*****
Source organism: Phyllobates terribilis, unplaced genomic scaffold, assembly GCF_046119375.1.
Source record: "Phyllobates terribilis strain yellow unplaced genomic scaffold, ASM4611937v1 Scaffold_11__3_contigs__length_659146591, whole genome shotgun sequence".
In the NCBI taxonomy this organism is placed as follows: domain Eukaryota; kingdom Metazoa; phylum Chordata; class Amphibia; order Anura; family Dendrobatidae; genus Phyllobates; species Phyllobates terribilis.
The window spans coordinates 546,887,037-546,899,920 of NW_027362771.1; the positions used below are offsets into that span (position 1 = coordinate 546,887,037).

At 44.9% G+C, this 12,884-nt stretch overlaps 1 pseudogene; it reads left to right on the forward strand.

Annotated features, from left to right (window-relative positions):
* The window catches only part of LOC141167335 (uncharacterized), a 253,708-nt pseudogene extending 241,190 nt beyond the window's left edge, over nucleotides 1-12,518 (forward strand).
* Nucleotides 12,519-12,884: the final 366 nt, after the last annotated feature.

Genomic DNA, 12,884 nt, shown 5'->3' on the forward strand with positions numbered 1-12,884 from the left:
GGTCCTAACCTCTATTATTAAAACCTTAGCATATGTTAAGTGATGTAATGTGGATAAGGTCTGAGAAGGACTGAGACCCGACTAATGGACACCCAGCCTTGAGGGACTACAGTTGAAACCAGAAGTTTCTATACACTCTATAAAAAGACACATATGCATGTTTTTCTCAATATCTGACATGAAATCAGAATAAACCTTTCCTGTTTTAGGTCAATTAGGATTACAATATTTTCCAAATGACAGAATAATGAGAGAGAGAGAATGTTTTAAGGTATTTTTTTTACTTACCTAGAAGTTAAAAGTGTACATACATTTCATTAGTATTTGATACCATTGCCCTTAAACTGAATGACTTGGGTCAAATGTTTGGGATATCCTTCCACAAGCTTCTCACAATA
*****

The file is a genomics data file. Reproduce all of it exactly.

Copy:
Source organism: Phyllobates terribilis, unplaced genomic scaffold, assembly GCF_046119375.1.
Source record: "Phyllobates terribilis strain yellow unplaced genomic scaffold, ASM4611937v1 Scaffold_11__3_contigs__length_659146591, whole genome shotgun sequence".
In the NCBI taxonomy this organism is placed as follows: domain Eukaryota; kingdom Metazoa; phylum Chordata; class Amphibia; order Anura; family Dendrobatidae; genus Phyllobates; species Phyllobates terribilis.
The window spans coordinates 546,887,037-546,899,920 of NW_027362771.1; the positions used below are offsets into that span (position 1 = coordinate 546,887,037).

At 44.9% G+C, this 12,884-nt stretch overlaps 1 pseudogene; it reads left to right on the forward strand.

Annotated features, from left to right (window-relative positions):
* The window catches only part of LOC141167335 (uncharacterized), a 253,708-nt pseudogene extending 241,190 nt beyond the window's left edge, over nucleotides 1-12,518 (forward strand).
* Nucleotides 12,519-12,884: the final 366 nt, after the last annotated feature.

Genomic DNA, 12,884 nt, shown 5'->3' on the forward strand with positions numbered 1-12,884 from the left:
GGTCCTAACCTCTATTATTAAAACCTTAGCATATGTTAAGTGATGTAATGTGGATAAGGTCTGAGAAGGACTGAGACCCGACTAATGGACACCCAGCCTTGAGGGACTACAGTTGAAACCAGAAGTTTCTATACACTCTATAAAAAGACACATATGCATGTTTTTCTCAATATCTGACATGAAATCAGAATAAACCTTTCCTGTTTTAGGTCAATTAGGATTACAATATTTTCCAAATGACAGAATAATGAGAGAGAGAGAATGTTTTAAGGTATTTTTTTTACTTACCTAGAAGTTAAAAGTGTACATACATTTCATTAGTATTTGATACCATTGCCCTTAAACTGAATGACTTGGGTCAAATGTTTGGGATATCCTTCCACAAGCTTCTCACAATA